You should brush your teeth at least twice a day, in the morning and evening after meals. 
The answer to the selection of toothpaste is actually fairly simple. With the variation in price and manufacturer claims, you’d think that there are wide differences between the effectiveness of individual toothpaste options. But the fact is that most toothpastes perform the same, regardless of what is on the package. 
General Suggestions: In general, as long as your toothpaste contains fluorine, you should be fine. The ADA seal is a good sign as well, since the ADA has guidelines on safety and effectiveness for toothpastes (as it does with toothbrushes).  If you want to whiten your teeth while you brush them, look for carbamide peroxide or hydrogen peroxide.
Check the Further Reading section if you have special needs concerns about sensitive teeth, tartar control, abrasiveness, or dentures.
Flossing and brushing your teeth go hand-in-hand. It makes no difference if you brush first or floss first, as long as you remove the plaque everything is A-ok. The ADA suggests that flossing before may make it easier for fluorine to reach the area between your teeth.  Anyway, much as with toothpaste, your specific brand/type of dental floss doesn’t really matter. In fact, “results from a recent study published in the Journal of Periodontology showed that there was no difference in the plaque-removing ability of four different types of flossing products.” 
General Suggesions: Here, your choice will depend upon personal preference. As with other dental hygienics, you should look for the ADA seal of approval to ensure safety and effectiveness whichever type of dental floss you select. There are a few different types of flosses:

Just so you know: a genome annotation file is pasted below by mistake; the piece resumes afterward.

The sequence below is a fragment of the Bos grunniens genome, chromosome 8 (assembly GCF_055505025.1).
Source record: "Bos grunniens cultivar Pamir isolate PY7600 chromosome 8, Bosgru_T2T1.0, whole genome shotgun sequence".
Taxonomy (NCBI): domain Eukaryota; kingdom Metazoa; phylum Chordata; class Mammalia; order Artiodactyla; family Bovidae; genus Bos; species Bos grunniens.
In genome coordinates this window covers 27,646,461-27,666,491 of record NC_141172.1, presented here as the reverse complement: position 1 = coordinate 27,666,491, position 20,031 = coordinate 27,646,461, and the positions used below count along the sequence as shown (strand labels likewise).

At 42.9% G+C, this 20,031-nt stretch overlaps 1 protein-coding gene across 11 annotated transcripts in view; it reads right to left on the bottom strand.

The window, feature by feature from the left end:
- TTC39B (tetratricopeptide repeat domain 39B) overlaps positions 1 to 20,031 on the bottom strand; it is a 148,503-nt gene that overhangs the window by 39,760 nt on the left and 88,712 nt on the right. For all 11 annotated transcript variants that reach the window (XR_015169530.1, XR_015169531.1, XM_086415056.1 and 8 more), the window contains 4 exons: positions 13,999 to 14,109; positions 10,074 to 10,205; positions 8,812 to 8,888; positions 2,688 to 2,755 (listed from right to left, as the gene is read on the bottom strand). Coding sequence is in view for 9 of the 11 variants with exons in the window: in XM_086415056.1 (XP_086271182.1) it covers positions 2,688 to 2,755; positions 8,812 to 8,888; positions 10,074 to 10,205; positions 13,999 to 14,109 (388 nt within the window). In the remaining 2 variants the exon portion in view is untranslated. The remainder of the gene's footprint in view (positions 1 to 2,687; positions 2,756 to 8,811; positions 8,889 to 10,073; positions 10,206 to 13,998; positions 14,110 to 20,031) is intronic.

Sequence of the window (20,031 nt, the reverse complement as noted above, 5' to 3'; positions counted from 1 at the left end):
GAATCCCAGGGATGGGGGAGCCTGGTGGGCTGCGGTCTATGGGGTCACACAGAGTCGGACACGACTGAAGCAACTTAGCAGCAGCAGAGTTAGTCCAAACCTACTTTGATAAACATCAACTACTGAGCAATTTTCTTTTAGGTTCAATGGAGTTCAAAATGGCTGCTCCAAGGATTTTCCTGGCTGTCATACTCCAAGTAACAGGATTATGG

- Electric Floss – This selection makes the most sense for people who have difficulty with traditional flossing techniques, such as older adults.
- Conventional Dental Floss – This is the most common flossing type, where you purchase a string wound up in a small box. “If you decide to use regular dental floss, tear off a piece at least 18 inches long and wind it around your two index fingers. Hold the floss tightly between your index fingers and thumbs and guide the floss softly in between your teeth.” 
- Dental Flosser – This is basically like a toothbrush with a string instead of bristles. Same effectiveness as conventional dental floss, but may be easier to use for some people.
Although flossing technique is does not need as much explanation as brushing, it’s still crucially important you get it right. See a detailed description with images at About.com.
You should floss at least once a day. Usually, people floss before going to sleep. 
3. Mouth Wash
From what I’ve read about mouth washes, there’s not really a consensus about when you should use mouth wash or if it should be a part of your dental hygiene at all. Although mouth wash does not pose health risks , its effectiveness is questionable. Strictly speaking about its ability to increase your dental health, mouth wash is nowhere near as good as flossing or brushing.  You should speak with your individual dental care provider if you could benefit from using mouthwash daily. 
Unlike with flossing or brushing, the ADA does not recommend a specific number of times per day that you should use a mouth wash. 
ADA Resources: The American Dental Association’s website is very clear and well-designed for all dental hygiene concerns: Toothbrushes, Toothpastes, Floss, and Mouthwash.
About.com Dental Product Selection has many suggestions and facts about choosing all kinds of things dental-related.
Toothpaste Selection: if you have special needs, an article over at Delta Dental describes considerations you should take when selecting toothpaste.
 1-800 Dentist: How to Pick a Toothbrush
 Colgate: Choosing the Right Toothbrush
 ImmediaDent: How to Pick a Toothbrush
 ADA: Toothbrushes
 Straight Dope: What’s the best toothpaste?
 Better Homes & Gardens: Choosing a Toothpaste
 About.com: How to Brush Your Teeth- Step By Step Instructions
 Oral-B: Choosing the best dental floss for you
 ADA: Floss & Other Interdental Cleaners
 About.com: Tips for Choosing the right Dental Products
 Wikipedia: Health Risks of Mouthwash
 Know Your Teeth: What are Mouth Rinses?
 ADA: Mouthrinses
 MSN: Open Wide: Your Oral Hygiene